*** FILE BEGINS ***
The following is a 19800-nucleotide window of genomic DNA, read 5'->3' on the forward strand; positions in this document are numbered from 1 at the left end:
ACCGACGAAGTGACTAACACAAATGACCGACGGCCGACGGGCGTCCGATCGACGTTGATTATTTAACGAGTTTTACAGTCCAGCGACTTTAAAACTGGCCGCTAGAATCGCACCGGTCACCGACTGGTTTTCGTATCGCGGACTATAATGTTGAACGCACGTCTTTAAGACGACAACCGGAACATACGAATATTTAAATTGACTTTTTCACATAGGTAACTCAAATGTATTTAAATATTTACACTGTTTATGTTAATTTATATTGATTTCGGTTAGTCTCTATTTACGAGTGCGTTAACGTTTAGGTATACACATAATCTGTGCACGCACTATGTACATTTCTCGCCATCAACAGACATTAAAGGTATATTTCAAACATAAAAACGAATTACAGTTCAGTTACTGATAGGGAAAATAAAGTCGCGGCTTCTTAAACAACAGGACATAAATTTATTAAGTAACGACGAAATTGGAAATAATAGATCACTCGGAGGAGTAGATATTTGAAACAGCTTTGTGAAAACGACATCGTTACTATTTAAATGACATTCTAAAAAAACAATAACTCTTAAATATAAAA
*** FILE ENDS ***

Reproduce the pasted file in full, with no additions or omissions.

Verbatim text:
The following is a 19800-nucleotide window of genomic DNA, read 5'->3' on the forward strand; positions in this document are numbered from 1 at the left end:
ACCGACGAAGTGACTAACACAAATGACCGACGGCCGACGGGCGTCCGATCGACGTTGATTATTTAACGAGTTTTACAGTCCAGCGACTTTAAAACTGGCCGCTAGAATCGCACCGGTCACCGACTGGTTTTCGTATCGCGGACTATAATGTTGAACGCACGTCTTTAAGACGACAACCGGAACATACGAATATTTAAATTGACTTTTTCACATAGGTAACTCAAATGTATTTAAATATTTACACTGTTTATGTTAATTTATATTGATTTCGGTTAGTCTCTATTTACGAGTGCGTTAACGTTTAGGTATACACATAATCTGTGCACGCACTATGTACATTTCTCGCCATCAACAGACATTAAAGGTATATTTCAAACATAAAAACGAATTACAGTTCAGTTACTGATAGGGAAAATAAAGTCGCGGCTTCTTAAACAACAGGACATAAATTTATTAAGTAACGACGAAATTGGAAATAATAGATCACTCGGAGGAGTAGATATTTGAAACAGCTTTGTGAAAACGACATCGTTACTATTTAAATGACATTCTAAAAAAACAATAACTCTTAAATATAAAA